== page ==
Okay, on my methodology. I have 4 different formulas that I use on 6 of the 10 market sectors (2 instances of 2 sectors each sharing 1 formula). I use stocks listed on the US stock exchanges with a minimum market cap of 200 million. I eliminate stocks that are very low volume because I want people to be able to move in and out of the stocks fairly easily. I eliminate various stocks in the financial sector merely because I have noticed those types of stocks tend to under-perform (Such as REIT's, diversified investments, and closed-end funds). My formulas includes some or all of: the price-to-earnings ratio, the price-to-free cash flow ratio, the price-to-sales ratio, and the price-to-book ratio. The sectors I pick from do well when using value investing and 5 of the 6 sectors have beat the market returns using regular sector returns over a period of more than 40 years. These 6 sectors also contain the top 3 (and one of the 2 sectors tied at 4th) when ranked by sector sharpe ratio.

According to the book, using value investing both significantly raises profits and the sharpe ratio. The sharpe ratio is a tool used for risk-assessment (just one among many that people might use). This is based on return and standard deviation. The standard deviation is not much different from the market in general, which is why the increase in expected return raises the sharpe ratio.

When looking at this, the book largely considers the information in deciles, which are groups of 10%. To make its case, it will often compare Decile 1(made up of the top 10%) to Decile 10 (made up of the bottom 10%). Occasionally, there will be charts showing all 10 deciles. While the individual ratios (such as the P/E ratio) are shown in deciles, the sector results are shown in quintiles (groups of 20%), likely because of the huge variances in sector size.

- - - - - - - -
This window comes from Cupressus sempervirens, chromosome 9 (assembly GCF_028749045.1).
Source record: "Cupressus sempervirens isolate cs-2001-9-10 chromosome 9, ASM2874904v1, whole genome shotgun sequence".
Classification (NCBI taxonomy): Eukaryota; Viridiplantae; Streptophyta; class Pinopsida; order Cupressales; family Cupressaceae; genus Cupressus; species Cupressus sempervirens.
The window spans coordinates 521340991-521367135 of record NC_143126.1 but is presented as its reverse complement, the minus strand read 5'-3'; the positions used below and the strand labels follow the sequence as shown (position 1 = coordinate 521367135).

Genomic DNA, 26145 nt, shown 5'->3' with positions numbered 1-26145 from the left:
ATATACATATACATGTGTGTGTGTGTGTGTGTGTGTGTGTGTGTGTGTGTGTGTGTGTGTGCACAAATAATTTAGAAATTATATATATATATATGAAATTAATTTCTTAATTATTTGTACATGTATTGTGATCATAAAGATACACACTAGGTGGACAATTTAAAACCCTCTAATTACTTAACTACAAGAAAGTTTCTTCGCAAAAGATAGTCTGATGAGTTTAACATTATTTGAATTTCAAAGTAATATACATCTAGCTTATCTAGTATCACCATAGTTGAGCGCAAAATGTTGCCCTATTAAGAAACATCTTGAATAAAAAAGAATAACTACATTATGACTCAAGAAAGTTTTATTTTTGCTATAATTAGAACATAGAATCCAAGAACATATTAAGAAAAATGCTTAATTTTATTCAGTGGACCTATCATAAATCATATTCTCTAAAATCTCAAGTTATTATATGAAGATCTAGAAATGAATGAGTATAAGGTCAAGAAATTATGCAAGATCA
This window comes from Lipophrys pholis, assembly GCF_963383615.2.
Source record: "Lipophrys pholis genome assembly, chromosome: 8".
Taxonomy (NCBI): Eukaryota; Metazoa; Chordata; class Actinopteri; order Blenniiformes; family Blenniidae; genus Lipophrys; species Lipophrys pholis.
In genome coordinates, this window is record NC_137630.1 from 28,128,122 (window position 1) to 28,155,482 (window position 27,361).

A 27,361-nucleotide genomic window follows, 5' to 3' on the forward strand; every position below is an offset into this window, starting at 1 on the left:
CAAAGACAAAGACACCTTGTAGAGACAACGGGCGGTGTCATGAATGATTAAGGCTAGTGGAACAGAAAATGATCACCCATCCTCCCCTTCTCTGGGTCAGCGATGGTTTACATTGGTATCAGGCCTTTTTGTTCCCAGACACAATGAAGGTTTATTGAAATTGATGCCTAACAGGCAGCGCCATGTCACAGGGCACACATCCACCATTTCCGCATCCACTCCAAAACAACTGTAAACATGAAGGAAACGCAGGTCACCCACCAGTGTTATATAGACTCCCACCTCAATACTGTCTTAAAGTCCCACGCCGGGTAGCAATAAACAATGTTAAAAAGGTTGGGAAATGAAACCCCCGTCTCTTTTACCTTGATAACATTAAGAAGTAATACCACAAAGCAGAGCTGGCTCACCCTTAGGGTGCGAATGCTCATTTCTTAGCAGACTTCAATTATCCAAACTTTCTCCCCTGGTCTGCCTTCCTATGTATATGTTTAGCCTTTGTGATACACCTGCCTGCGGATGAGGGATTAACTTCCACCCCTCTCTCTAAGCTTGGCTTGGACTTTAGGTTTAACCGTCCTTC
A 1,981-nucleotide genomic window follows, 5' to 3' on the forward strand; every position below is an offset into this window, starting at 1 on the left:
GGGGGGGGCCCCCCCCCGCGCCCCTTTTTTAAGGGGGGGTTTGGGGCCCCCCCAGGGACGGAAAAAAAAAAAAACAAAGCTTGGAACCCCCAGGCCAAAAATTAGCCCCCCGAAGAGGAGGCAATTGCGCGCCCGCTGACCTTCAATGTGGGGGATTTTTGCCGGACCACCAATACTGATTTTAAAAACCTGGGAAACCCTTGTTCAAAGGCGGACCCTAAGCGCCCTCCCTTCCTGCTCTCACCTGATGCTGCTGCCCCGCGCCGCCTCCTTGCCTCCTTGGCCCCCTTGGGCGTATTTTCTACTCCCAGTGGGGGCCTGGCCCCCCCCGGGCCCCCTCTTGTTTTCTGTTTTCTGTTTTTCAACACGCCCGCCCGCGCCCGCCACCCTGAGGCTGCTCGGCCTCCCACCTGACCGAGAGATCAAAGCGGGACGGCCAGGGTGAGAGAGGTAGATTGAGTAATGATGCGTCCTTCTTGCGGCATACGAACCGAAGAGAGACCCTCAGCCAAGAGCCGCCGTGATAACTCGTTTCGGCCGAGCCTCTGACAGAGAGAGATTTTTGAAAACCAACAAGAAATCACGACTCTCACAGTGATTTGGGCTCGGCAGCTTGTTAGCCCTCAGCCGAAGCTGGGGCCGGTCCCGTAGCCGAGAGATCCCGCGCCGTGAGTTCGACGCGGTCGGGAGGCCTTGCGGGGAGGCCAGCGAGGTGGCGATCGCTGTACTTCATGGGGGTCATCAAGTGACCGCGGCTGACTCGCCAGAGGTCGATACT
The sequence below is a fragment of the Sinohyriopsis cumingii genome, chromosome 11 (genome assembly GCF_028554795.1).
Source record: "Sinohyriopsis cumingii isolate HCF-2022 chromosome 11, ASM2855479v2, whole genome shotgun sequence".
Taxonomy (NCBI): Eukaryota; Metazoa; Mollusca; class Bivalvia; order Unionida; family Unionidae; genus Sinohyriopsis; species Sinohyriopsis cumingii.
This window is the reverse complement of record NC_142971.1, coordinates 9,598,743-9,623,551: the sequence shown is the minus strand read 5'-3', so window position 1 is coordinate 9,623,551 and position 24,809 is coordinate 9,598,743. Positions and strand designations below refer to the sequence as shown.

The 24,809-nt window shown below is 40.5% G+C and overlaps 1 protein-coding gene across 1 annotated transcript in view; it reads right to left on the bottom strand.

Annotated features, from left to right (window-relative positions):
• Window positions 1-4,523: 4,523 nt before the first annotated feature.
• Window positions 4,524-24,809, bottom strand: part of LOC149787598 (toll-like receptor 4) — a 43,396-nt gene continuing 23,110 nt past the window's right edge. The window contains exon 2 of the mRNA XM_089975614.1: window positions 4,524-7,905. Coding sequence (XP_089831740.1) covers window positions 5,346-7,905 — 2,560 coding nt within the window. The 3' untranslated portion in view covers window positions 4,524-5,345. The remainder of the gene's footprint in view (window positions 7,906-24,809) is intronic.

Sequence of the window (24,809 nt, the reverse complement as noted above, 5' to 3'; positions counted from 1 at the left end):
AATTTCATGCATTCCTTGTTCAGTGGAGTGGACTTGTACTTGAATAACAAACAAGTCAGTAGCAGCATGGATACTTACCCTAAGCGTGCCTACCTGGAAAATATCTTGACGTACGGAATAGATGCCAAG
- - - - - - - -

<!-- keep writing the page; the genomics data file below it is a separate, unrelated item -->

So anyways, the sector is compared against itself when considering what methods do and do not work for value investing for that sector (on pages 501 to 545 for any of you who decide to get the book). I basically went in, took the sector results, and made my formulas based off of that. However, I also kept an emphasis on how these stocks were doing when compared to all the other stocks. This combination of sector formulas and ranking the ratios based on the market as a whole is one of the big things about my process of stock selection.

Between this and what I have posted before, all that's missing is one of my remaining reasons for eliminating stocks and the exact formulas used, so I hope you are satisfied with this.


Last edited by Matthew Clinger on Thu Nov 08, 2012 7:23 pm, edited 1 time in total.

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 Post subject: Re: Stock Portfolio
PostPosted: Thu Nov 08, 2012 7:14 pm 

Joined: Wed Nov 07, 2012 6:21 am
Posts: 141
VinTek wrote:
If I'm not mistaken, your book's author asserts in both editions that the small investor having as little as ten grand can utilize these methods just as easily as institutional investors. He suggests that the playing field has been leveled because of flat fee trading via internet brokerages. You wanna start with that? If not, what do you suggest? Remember, you need replicate a real-life scenario. If you want to start with a larger number so that you can lessen the impact of of commissions, we'd have to assume that you'd actually save up that much before taking the plunge.


VinTek, that is the number he uses in the series of portfolios that start 40+ years before the result. How about figuring out what 40 years of inflation brings it to? That would be more equal to comparing it to the book's start. Could it be done at 10k? Sure, but that's stretching it rather tight, requiring either a smaller portfolio or a greater % taken out for brokerage fees. My ideal starting place personally is 1k per stock in the portfolio. However, that's just the ideal. I know the reality is that I will likely start much nearer to 10k.

DoingHomework, 20k is fine. No need to change that.


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 Post subject: Re: Stock Portfolio
PostPosted: Thu Nov 08, 2012 7:21 pm 

Joined: Wed Nov 07, 2012 6:21 am
Posts: 141
Peachy, I rather liked the Hunger Games series.. until that crap ending. That ending made me regret ever having bothered with reading the trilogy.


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 Post subject: Re: Stock Portfolio
PostPosted: Thu Nov 08, 2012 7:58 pm 

Joined: Fri May 04, 2007 8:14 pm
Posts: 1755
Matthew Clinger wrote:
VinTek wrote: